Friday, March 21, 2008

IE ActiveX Security 101



Now it is the time to open the books and read about how we can achieve a safe browsing experiment in a time when you can’t trust any site you visit on the Internet. If you depend on your antivirus alone to stop all of those invaders. You’ll be another addition to the “False Sense of Security believers” List.


Recently we’ve faced a lot of aggressive attacks against vulnerable systems, which exploit the following ActiveX vulnerabilities:


Baofeng Storm ActiveX
Ourgame GLChat ActiveX
Qvod Player ActiveX
Microsoft RDS.Dataspace ActiveX
RealPlayer playlist ActiveX
Storm Player ActiveX
Microsoft Windows WebViewFolderIcon ActiveX
Xunlei Thunder DapPlayer ActiveX


Leaving your windows machines unpatched till that time is a shame, besides also running insecure browsers or let me say it better, “Browsers with insecure settings” is a big mistake nowadays where every single malware writer will use this point in his side because the next layer he needs to exploit, is the weak link; humans.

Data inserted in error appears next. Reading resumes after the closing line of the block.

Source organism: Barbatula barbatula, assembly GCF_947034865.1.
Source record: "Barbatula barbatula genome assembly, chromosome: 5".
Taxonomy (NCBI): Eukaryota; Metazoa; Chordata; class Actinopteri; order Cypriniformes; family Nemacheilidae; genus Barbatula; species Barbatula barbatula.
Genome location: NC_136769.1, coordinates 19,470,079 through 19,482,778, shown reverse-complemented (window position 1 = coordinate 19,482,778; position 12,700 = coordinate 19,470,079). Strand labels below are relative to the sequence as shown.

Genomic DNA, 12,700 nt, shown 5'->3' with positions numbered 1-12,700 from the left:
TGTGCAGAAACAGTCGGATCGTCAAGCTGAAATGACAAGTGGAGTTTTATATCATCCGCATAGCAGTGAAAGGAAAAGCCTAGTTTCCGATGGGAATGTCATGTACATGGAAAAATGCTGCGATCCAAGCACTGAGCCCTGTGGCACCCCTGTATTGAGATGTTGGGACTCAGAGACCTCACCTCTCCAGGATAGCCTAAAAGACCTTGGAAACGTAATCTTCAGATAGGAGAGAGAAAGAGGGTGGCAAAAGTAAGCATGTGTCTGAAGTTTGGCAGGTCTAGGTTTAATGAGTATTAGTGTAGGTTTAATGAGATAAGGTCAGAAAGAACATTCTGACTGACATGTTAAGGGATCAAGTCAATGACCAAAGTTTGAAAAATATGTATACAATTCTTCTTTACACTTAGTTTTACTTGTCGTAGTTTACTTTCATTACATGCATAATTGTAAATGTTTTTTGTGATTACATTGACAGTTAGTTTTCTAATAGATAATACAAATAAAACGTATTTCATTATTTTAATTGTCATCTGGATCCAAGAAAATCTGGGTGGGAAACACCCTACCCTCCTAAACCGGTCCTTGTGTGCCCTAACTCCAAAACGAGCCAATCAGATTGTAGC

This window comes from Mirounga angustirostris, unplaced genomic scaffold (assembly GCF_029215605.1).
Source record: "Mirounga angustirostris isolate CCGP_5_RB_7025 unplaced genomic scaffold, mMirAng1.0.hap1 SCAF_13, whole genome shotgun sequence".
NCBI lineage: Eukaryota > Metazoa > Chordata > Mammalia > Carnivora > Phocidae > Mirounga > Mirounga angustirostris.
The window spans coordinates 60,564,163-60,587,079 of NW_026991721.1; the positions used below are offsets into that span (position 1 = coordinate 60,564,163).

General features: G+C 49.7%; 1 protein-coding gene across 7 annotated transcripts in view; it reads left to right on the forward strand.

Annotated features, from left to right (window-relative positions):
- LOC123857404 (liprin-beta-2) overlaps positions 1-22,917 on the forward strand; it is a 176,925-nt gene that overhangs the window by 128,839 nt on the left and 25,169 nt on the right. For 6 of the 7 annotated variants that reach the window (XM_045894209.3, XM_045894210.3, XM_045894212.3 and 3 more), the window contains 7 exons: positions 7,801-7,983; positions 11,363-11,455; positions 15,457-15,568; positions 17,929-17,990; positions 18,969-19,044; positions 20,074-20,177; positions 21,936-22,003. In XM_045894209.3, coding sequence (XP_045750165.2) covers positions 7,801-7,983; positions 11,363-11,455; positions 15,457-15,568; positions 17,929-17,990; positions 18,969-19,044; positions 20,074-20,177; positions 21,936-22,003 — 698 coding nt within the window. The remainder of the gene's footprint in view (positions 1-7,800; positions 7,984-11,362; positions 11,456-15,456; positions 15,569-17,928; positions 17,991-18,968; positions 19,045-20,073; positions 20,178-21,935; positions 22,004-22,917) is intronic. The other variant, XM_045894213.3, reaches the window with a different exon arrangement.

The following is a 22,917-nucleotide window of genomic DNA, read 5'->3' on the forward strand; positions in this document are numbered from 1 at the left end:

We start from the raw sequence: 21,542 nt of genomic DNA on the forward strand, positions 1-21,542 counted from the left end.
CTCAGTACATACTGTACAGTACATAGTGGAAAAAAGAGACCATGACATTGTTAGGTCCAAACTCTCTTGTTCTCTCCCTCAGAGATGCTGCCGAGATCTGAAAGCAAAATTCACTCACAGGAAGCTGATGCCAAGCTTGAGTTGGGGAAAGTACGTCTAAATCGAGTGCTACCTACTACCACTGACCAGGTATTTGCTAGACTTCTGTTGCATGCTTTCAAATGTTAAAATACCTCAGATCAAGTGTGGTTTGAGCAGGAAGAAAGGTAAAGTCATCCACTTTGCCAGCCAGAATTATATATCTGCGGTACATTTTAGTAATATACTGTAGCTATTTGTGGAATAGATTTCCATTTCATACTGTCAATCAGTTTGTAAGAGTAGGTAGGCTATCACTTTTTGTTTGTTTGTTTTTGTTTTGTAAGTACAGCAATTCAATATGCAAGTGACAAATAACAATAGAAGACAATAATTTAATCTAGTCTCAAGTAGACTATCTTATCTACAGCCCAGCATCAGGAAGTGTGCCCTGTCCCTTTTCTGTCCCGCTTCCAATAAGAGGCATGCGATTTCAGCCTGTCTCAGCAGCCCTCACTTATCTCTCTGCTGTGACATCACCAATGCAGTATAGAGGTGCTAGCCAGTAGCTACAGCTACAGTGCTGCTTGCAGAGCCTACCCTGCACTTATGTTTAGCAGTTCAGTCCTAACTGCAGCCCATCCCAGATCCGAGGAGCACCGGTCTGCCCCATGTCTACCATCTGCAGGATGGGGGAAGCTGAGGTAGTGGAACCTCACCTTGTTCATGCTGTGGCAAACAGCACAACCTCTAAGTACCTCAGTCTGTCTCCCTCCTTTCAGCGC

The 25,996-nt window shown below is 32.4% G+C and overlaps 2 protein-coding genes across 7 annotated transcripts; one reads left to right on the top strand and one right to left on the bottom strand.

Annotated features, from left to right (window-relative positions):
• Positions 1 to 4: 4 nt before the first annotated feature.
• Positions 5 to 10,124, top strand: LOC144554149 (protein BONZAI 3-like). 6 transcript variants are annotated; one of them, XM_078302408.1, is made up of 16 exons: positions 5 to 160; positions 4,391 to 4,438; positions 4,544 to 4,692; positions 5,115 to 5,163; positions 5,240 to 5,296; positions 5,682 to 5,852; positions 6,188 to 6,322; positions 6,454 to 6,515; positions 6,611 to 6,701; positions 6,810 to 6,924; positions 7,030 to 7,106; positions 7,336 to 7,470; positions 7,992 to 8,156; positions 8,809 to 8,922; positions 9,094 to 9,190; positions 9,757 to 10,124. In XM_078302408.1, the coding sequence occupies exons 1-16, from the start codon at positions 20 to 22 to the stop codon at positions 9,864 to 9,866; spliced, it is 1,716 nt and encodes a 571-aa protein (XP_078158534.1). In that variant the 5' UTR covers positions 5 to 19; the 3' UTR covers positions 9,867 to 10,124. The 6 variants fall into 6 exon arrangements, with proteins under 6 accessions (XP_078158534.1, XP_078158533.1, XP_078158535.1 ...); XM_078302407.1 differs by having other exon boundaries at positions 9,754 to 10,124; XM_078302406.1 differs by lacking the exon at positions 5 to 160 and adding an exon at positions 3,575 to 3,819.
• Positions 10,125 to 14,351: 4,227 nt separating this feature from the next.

So as a system admin, you should make sure no user during your watch works with any vulnerable browser. For achieving a good and secure configuration, I’ll show you the recommended IE ActiveX related settings that could leave you insecure if it’s not done the secure way.

click to enlarge the image:


Usually disabling everything will break many features which make browsing as “drinking a glass of bitter lemonade”. Thanks for IE “Trusted Sites security zone”, which as the name says, we use to put the trusted sites inside it and we’ll authorize any script or ActiveX to be downloaded and run. You can use “Internet Explorer 5 Power Tweaks Web Accessory” from Microsoft; this tool will add a menu choice "Add to Trusted Zone" to the tools menu of Internet Explorer.